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Growing concerns over homelessness in Hyattsville: How the city is responding

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Posted on: June 6, 2024


“I see myself hanging on, never giving up, holding on to faith and knowing things will go the right way. Even if it takes longer than I expect.”

“I see myself sitting in my own home and visiting Six Flags Park. I have never been and would like to.”

“If I ain’t dead, I want to tell my story.”

These are just a few of the testimonies unhoused individuals gave to a homelessness survey conducted in Hyattsville at the end of 2023, when asked where they envision themselves in a year.

The City of Hyattsville recently hired The h3 Project (“home, health and happiness”) to conduct a survey of homelessness between Nov. 30, 2023, and Jan. 30, 2024, partly in response to complaints from residents and business owners about unhoused individuals who dwell around Queens Chapel Town Center. The District-based nonprofit’s mission is “to create a future in which all individuals – regardless of gender, age, race, religion, or sexual orientation – experiencing homelessness and/or human trafficking are given opportunities to live meaningful and self-directed lives, in homes of their choice, with support and services they need for success,” according to its website.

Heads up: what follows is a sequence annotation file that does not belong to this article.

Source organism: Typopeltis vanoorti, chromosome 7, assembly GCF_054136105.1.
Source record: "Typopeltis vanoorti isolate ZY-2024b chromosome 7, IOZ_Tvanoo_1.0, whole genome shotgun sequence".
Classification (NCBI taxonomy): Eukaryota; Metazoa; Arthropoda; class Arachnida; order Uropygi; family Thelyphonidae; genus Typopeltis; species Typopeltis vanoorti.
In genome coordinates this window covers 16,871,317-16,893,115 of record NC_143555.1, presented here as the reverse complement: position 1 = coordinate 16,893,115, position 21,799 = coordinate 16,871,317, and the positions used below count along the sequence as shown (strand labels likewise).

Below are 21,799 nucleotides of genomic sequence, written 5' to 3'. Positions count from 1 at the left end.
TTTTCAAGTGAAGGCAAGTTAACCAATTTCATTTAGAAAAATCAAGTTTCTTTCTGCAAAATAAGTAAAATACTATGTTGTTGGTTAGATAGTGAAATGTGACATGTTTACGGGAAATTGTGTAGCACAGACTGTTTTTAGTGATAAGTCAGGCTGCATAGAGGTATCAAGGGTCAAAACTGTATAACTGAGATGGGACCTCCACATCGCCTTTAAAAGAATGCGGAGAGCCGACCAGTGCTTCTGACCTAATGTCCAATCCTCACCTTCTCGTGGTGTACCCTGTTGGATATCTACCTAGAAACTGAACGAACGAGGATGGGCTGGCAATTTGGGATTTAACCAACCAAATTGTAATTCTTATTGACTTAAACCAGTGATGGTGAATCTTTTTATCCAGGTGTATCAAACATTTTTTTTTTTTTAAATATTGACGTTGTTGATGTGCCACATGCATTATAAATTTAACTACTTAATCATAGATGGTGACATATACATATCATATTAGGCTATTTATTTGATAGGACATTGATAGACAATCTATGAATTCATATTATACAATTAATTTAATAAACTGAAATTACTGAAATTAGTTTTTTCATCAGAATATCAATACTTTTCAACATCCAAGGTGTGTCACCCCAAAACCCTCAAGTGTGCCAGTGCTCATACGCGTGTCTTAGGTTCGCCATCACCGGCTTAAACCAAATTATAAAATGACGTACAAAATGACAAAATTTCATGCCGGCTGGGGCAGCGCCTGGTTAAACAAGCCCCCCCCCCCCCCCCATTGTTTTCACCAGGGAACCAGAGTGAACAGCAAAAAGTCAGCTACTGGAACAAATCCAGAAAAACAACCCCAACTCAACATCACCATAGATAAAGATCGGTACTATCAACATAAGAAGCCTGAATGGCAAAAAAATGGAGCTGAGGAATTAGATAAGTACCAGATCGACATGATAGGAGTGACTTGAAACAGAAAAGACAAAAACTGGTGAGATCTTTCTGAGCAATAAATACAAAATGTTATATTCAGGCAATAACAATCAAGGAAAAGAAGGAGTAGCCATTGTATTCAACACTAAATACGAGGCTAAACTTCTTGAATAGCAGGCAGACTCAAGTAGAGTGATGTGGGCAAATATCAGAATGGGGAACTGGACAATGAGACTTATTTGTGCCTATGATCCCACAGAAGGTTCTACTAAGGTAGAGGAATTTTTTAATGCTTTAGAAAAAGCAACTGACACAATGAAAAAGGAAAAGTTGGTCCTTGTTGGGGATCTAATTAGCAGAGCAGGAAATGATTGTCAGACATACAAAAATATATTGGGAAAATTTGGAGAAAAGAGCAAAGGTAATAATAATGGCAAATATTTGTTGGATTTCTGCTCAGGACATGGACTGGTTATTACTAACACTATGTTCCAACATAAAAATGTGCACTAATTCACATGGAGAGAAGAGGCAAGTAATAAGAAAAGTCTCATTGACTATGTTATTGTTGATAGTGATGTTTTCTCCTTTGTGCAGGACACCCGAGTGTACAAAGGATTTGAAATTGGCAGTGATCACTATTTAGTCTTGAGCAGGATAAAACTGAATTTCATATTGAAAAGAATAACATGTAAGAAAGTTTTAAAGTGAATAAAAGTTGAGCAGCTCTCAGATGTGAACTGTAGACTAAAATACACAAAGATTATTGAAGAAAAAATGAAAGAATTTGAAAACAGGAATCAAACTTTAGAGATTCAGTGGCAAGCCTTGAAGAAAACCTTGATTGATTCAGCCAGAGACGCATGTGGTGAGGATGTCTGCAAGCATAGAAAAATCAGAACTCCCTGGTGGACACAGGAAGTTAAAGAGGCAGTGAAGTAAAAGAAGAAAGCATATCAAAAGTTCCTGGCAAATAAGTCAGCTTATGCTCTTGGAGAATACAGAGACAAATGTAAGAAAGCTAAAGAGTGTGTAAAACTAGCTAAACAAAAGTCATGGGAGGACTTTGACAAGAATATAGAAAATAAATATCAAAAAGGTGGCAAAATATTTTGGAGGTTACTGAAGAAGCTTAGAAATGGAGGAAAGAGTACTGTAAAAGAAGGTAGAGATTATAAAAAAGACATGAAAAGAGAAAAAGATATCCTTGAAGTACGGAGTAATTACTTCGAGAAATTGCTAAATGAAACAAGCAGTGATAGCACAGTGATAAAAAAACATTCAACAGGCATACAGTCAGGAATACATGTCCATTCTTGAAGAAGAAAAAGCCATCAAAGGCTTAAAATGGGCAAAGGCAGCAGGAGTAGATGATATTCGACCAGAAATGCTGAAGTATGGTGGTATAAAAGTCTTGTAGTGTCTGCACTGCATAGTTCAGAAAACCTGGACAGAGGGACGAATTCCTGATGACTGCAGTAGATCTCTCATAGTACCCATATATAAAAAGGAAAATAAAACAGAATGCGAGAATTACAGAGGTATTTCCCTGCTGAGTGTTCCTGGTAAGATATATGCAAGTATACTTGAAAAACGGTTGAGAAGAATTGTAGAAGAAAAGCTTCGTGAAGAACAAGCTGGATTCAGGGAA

Question #11 of Hyattsville’s recent homelessness survey
Courtesy of The h3 Project

For the city’s survey, The h3 Project interviewed 64 unhoused people. The organization’s founder and director of outreach, Ami Angell, presented the findings at the March 4 city council meeting. She said that just over three-quarters of the respondents identified as Latino and a vast majority of them were male. Many of the respondents preferred to be interviewed in Spanish.

Over three-quarters of respondents were not from Maryland. While the information was not originally on the survey, 22 people surveyed said they arrived by “coyote,” meaning with the help of someone who smuggles a person across a border. Because of how common this response was, it was added as a choice.

“There was a lot of paranoia that maybe we’re gathering information, we’re going to sell it, or we’re going to deport them or give it to other authorities,” Angell said in the meeting.

Respondents were also asked whether they had a Social Security card, birth certificate or government identification card — all of which are necessary to get a job and housing. A majority of them did not, nor did they have health insurance.

A map of the Queens Chapel Town Center stands on the side of Hamilton Street.
Photo credits: Kaya Bogot

When asked if they would ever consider leaving the state, many of the respondents said they felt attached to Maryland.